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ב"ה
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Shabbat, November 13, 2021

Halachic Times (Zmanim)
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Jewish History

Kislev 9 is both the birthday and day of passing of Rabbi DovBer of Lubavitch, son of and successor to the founder of Chabad Chassidism, Rabbi Schneur Zalman·of Liadi. Rabbi DovBer was known for his unique style of "broadening rivers" -- his teachings were the intellectual rivers to his father's wellspring, lending breadth and depth to the principles set down by Rabbi Schneur Zalman.

Born in Liozna, White Russia in 1773, Rabbi DovBer was named after Rabbi Schneur Zalman's mentor and teacher, Rabbi DovBer of Mezeritch, who had passed away on Kislev 19 of the previous year. Rabbi DovBer assumed the leadership of Chabad upon his father's passing in 1812. In 1813 he settled in the town of Lubavitch, which was to serve as the movement's headquarters for the next 102 years. In 1826, he was arrested on charges that his teachings threatened the imperial authority of the Czar, but was subsequently exonerated.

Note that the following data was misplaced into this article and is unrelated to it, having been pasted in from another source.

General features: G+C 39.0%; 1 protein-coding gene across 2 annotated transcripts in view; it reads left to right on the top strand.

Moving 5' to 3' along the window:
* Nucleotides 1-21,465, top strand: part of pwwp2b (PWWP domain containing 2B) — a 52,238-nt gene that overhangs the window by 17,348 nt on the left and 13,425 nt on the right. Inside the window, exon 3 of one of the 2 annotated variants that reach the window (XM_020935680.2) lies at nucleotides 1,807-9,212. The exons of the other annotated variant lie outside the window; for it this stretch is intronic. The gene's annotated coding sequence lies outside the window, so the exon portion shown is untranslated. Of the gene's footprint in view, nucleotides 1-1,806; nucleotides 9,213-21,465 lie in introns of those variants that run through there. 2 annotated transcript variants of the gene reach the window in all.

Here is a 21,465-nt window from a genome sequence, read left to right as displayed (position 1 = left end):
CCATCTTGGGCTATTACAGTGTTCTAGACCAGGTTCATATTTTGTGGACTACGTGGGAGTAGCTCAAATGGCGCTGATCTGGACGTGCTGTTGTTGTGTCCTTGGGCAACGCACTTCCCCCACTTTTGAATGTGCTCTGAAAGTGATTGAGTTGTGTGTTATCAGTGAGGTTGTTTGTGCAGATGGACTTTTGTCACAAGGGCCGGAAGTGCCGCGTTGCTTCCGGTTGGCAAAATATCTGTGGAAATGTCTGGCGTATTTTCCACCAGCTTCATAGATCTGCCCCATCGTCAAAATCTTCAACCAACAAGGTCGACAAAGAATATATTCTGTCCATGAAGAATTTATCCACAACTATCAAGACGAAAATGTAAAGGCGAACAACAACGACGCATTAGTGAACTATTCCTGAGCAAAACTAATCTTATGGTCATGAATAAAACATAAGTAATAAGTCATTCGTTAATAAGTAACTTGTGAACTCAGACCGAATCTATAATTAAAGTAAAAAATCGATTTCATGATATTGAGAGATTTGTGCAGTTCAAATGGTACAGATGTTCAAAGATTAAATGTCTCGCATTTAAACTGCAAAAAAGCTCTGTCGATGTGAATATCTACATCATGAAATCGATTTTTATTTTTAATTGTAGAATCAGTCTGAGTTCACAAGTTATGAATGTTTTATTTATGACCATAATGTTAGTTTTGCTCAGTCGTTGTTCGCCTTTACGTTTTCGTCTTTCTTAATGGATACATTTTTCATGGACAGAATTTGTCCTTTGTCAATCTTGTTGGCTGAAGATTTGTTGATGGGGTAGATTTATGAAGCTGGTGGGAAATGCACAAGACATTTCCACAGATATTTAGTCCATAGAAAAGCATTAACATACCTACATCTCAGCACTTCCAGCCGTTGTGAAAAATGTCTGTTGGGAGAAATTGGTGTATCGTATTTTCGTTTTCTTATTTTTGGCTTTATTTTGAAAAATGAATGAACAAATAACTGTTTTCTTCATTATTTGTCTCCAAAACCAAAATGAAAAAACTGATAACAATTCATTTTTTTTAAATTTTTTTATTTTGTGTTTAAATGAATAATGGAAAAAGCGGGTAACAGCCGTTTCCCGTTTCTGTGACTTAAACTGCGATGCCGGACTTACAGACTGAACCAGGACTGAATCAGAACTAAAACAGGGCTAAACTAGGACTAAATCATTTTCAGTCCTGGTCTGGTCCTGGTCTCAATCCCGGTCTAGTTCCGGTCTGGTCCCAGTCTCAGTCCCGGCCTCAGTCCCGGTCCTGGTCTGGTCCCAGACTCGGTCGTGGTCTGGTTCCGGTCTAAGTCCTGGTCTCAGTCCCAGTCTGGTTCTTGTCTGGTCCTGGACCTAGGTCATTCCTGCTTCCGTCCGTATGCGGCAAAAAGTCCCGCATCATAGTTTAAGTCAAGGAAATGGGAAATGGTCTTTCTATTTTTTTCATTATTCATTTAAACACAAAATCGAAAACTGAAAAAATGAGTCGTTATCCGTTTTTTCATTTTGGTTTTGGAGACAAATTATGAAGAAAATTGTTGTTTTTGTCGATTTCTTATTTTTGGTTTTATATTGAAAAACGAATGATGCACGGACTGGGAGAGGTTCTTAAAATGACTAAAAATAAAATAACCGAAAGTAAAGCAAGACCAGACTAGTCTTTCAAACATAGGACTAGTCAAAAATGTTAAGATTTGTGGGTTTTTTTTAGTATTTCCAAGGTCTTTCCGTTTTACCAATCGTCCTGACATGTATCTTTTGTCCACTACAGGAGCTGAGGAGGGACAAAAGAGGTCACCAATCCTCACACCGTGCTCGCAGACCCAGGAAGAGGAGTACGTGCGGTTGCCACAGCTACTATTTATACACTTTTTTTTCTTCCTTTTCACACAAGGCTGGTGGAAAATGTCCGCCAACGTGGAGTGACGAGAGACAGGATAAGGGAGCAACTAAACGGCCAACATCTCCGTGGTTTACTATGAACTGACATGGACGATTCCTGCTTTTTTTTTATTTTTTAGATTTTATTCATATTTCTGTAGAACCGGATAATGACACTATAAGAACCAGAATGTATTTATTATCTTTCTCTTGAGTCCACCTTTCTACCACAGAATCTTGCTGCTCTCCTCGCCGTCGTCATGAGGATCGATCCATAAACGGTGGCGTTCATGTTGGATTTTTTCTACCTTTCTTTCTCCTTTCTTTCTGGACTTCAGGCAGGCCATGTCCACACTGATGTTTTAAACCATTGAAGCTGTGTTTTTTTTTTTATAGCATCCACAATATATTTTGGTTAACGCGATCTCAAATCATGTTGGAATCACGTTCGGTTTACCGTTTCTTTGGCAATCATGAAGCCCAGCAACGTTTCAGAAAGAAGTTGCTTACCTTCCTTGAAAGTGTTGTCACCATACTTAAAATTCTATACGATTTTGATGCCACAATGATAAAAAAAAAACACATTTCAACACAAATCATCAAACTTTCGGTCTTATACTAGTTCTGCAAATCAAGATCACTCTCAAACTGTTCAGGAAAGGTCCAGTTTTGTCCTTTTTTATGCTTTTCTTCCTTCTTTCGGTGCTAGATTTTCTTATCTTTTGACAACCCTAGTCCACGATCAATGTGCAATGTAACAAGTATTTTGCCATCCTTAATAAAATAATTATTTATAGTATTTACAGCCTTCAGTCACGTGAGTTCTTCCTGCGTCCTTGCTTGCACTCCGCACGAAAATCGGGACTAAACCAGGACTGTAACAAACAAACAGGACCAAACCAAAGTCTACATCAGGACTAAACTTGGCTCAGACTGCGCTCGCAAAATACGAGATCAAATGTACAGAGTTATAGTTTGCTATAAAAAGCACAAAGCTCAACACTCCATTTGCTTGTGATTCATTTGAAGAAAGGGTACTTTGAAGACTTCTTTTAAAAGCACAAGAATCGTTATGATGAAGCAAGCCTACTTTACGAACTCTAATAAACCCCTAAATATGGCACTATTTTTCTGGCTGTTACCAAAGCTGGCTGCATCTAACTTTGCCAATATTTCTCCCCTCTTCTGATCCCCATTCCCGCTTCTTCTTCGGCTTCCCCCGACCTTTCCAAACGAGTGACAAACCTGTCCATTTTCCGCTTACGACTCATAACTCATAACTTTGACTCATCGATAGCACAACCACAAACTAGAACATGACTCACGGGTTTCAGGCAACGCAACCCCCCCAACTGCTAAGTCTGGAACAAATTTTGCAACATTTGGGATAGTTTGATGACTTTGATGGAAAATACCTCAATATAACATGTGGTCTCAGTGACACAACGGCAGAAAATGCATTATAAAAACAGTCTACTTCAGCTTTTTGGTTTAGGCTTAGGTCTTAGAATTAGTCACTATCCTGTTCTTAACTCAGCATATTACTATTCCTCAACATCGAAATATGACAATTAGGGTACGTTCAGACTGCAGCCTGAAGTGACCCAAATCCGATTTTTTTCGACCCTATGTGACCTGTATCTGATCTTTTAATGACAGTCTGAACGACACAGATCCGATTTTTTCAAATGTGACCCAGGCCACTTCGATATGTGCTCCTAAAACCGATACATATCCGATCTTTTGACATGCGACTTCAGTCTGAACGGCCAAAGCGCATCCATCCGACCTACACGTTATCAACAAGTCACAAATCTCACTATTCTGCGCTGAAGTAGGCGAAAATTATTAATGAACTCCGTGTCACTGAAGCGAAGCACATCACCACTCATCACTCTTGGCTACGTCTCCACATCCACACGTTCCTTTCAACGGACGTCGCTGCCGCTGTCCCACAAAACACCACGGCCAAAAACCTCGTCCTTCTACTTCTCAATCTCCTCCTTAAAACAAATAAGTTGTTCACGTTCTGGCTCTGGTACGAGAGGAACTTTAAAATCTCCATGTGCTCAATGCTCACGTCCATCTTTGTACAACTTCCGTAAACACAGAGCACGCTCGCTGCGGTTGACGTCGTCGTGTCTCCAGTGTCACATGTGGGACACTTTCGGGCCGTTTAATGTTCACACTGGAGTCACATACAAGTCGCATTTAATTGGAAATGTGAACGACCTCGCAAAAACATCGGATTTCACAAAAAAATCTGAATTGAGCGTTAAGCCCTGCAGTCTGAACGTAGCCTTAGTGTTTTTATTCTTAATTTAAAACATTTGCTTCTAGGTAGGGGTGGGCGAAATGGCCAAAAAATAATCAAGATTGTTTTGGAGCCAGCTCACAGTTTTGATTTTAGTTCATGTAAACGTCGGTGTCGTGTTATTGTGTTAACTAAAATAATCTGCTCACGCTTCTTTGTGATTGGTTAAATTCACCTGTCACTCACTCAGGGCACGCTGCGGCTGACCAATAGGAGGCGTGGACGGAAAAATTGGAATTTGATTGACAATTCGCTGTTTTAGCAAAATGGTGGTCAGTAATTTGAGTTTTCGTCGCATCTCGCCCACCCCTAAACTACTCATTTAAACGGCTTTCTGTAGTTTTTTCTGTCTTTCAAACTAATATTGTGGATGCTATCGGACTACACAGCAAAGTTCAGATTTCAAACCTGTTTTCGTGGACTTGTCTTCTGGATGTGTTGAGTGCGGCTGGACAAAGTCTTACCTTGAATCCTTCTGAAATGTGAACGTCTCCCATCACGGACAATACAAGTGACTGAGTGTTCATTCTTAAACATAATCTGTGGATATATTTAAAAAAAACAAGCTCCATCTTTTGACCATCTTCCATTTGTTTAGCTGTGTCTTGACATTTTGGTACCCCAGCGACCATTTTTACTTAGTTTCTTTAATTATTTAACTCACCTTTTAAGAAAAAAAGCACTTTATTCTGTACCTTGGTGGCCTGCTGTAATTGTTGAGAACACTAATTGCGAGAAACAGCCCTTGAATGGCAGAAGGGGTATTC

Rabbi DovBer passed away on his 54th birthday in 1827, a day before the first anniversary of his liberation (see calendar entries for tomorrow, Kislev 10).

Links: A Precise Life;
Four stories: The Rebbe's Son and the Chassid; Two Against One; Yechidut; Yosef the Wagon Driver

Laws and Customs
In Chabad practice, the mournful paragraph of Tzidkatecha Tzedek is omitted from the afternoon prayers.
Daily Thought

“Jacob! Your tents are so good!” (Balak 24:5)

Bilam was the most powerful shaman of all time. King Balak paid him handsomely to lay his curses on the Jewish people.

But when Bilam observed the Jewish people and saw that the openings of their tents did not face one another…

…meaning that they weren’t prodding into each other’s private lives, and neither were they putting their own lives on public display…

…then Bilam realized this was not a people he could curse.

Because when a society values and protects the inner life of its individuals it protects itself. It is a healthy, whole organism. The Divine Presence breathes within it. No illness can conquer it, no intruder can penetrate its borders.

See Likutei Sichot, vol. 13, pg. 78.